Film of Kalaupapa 4th of July celebration, 1915.


Before a few invited people, the haole film maker, R. K. Bonine showed views of the celebration of the fourth of July at the land of the patients on Molokai, on the night of this past July 4th.

Superintendent McVeigh was amongst the audience, and was much appreciative of the quality and clarity of these views shot on film; and when he returned to the land of the patients this Tuesday, he took with him the movie to show before the patients.

The movie taken by Mr. Bonine was 800 feet in length, and as he agreed before the patients of Kalaupapa to show the movie he shot before them, therefore, he wanted Molokai’s people to see that movie first before him showing it to Honolulu’s people at the Opera House in the future.

The first scene in the movie is the port of Kalaupapa, with the skiffs of the steamship approaching the harbor; accompanying this first scene is the store of Kalaupapa, with a oxcart pulled by four oxen—this scene shows everyday life at the land of the patients.

The scene following this is the infirmary, which is far away, and some other things; and then it moves to the celebration of this past fourth of July.

In the parade are five police, all the way at the head of the parade, with their uniforms; following behind them are the automobiles and the Chinese carts [kaa bake?], and American flags wave everywhere like the ones decorating those vehicles.

After the parading cars were those pa-u riders with their skirts fluttering in the wind; and after them were the various singing groups all dressed up in their uniforms, the girls of Bishop Home, the boys of Baldwin Home; and following that was the cowboys and the pa-u riders of Kauai.

The entertaining horse races of the day is another good scene, along with some other views of the land of the patients; and when that small crowd saw these scenes, they were full of appreciation for Mr. Bonine, and the patients will certainly not fail to give their thanks for the movie.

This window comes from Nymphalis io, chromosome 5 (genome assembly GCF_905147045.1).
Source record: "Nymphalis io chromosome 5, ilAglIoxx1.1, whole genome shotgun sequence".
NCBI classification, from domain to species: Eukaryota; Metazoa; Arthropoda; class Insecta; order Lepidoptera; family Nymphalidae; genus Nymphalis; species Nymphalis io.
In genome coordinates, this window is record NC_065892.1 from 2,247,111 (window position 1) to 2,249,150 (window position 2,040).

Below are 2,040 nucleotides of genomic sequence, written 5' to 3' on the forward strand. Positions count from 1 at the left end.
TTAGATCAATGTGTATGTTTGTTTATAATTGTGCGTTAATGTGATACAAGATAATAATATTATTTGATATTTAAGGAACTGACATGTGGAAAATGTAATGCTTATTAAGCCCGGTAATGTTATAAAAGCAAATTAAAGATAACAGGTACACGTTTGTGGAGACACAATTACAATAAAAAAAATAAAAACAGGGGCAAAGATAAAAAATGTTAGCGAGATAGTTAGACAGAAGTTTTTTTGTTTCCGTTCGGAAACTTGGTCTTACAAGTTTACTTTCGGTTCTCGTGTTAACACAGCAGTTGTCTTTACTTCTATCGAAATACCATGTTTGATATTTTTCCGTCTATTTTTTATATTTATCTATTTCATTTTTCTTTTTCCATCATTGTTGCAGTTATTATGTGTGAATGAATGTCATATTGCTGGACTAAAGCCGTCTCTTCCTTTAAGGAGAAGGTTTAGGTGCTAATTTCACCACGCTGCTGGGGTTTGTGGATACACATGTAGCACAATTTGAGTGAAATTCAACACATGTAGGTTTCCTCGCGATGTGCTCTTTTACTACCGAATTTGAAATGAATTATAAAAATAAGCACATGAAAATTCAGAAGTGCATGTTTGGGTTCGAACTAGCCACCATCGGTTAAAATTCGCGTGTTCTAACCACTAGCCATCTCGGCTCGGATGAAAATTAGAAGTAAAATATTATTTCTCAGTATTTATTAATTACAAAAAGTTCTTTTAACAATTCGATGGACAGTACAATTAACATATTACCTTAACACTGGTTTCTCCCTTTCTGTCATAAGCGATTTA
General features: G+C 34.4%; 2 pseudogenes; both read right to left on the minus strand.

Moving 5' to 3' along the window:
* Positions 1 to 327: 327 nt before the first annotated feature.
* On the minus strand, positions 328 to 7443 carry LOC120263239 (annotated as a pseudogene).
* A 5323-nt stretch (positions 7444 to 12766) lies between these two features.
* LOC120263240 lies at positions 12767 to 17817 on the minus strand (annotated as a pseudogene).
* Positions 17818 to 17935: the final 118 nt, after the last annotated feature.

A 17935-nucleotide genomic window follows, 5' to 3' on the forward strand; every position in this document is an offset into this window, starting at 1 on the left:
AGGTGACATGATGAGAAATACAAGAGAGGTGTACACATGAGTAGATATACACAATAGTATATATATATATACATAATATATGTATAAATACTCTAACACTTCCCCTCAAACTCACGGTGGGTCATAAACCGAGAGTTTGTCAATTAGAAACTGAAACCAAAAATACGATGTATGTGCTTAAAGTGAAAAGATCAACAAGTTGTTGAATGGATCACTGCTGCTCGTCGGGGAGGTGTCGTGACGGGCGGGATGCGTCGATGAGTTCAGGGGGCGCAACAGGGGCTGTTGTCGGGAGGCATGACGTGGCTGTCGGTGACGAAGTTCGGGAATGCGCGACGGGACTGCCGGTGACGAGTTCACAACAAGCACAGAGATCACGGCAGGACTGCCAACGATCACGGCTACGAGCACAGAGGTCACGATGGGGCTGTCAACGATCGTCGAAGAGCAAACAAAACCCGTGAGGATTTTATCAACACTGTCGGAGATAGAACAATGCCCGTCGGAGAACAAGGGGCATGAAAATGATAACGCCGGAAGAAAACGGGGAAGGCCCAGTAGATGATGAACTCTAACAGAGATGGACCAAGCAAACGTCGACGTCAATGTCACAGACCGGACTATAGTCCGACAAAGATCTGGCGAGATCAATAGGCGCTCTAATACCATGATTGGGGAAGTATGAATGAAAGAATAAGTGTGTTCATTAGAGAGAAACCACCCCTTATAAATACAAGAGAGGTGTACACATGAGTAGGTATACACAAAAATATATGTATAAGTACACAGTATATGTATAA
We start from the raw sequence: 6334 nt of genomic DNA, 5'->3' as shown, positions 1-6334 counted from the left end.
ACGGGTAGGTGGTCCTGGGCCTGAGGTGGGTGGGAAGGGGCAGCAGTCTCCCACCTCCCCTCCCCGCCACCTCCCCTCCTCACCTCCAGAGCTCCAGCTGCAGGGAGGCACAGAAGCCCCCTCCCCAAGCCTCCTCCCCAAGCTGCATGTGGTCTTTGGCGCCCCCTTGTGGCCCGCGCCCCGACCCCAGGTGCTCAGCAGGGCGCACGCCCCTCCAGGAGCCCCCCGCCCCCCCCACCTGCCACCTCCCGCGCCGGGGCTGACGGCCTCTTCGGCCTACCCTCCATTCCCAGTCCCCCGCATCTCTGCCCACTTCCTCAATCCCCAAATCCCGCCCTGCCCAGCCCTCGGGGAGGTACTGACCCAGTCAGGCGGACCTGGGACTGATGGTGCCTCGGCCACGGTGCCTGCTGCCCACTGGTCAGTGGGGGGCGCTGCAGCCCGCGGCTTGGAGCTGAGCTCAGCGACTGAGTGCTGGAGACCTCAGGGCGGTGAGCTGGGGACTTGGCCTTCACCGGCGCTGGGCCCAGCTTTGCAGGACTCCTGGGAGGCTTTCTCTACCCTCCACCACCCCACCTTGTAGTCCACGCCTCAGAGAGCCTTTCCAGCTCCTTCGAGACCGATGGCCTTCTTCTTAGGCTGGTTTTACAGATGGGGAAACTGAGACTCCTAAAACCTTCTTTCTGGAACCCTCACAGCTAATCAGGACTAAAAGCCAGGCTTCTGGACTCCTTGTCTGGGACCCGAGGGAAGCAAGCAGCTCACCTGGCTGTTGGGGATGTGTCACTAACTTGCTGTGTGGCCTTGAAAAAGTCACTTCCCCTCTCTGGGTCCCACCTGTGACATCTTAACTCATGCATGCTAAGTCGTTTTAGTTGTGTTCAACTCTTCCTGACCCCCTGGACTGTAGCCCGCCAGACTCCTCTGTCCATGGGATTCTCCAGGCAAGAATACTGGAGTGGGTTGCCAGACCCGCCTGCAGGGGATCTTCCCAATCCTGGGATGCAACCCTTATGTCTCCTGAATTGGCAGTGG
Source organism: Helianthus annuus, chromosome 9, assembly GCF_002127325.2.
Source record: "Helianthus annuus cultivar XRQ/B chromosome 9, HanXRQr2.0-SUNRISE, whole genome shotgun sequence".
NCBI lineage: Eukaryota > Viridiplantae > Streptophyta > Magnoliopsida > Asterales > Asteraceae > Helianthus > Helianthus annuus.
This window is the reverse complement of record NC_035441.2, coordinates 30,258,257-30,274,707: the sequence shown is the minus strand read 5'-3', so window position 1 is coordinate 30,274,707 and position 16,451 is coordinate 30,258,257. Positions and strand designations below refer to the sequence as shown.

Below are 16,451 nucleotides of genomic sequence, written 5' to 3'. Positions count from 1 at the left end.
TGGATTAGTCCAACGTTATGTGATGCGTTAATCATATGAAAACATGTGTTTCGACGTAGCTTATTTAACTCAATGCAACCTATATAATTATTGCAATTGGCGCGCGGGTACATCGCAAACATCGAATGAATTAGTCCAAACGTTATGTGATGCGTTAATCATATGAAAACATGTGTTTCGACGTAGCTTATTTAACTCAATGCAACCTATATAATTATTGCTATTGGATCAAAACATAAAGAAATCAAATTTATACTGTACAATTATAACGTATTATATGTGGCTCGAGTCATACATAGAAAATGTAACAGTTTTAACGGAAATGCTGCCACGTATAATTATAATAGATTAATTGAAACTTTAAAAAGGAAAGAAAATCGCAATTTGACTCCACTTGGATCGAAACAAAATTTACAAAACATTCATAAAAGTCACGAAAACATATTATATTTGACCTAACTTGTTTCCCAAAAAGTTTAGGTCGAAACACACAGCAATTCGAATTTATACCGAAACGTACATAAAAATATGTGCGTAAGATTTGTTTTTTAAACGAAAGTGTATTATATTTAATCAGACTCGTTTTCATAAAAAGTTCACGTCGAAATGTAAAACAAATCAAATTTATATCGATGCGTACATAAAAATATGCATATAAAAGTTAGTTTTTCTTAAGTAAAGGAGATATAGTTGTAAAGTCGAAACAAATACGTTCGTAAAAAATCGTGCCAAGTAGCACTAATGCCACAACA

(Kuokoa, 8/15/1915, p. 3)


Nupepa Kuokoa, Buke LIII, Helu 33, Aoao 3. Augate 13, 1915.

3 thoughts on “Film of Kalaupapa 4th of July celebration, 1915.

  1. Wow, the things you can find on youtube!
    At least we can see that some of Robert K. Bonine’s earlier films of Hawaii are still extant… I wonder if his Kalaupapa scenes are stored safely somewhere.

    And perhaps not Bonine, but still cool!

  2. Pingback: “Early movies of Hawaii” follow up, 2012. « nupepa

  3. I’m not sure why the first movie posted above is called “Boys Diving” since none of them actually are – they’re just jumping. Presumably this is Honolulu Harbor.

    The 2nd film posted above is one segment of the first movie footage ever shot in Hawaii. The other portion of it shows a mule-drawn streetcar on King St. in Honolulu.

    Probably the Kalaupapa film has long since been lost forever, due to film deterioration. And in addition, since movie film at that time was dangerously flammable, I believe that it was Bonine’s film that was found in storage in a Kaimuki garage in the 1920s just after his death, and was intentionally burned by the Honolulu Fire Dept. since it was considered a fire hazard.

Leave a Reply

Fill in your details below or click an icon to log in: Logo

You are commenting using your account. Log Out /  Change )

Twitter picture

You are commenting using your Twitter account. Log Out /  Change )

Facebook photo

You are commenting using your Facebook account. Log Out /  Change )

Connecting to %s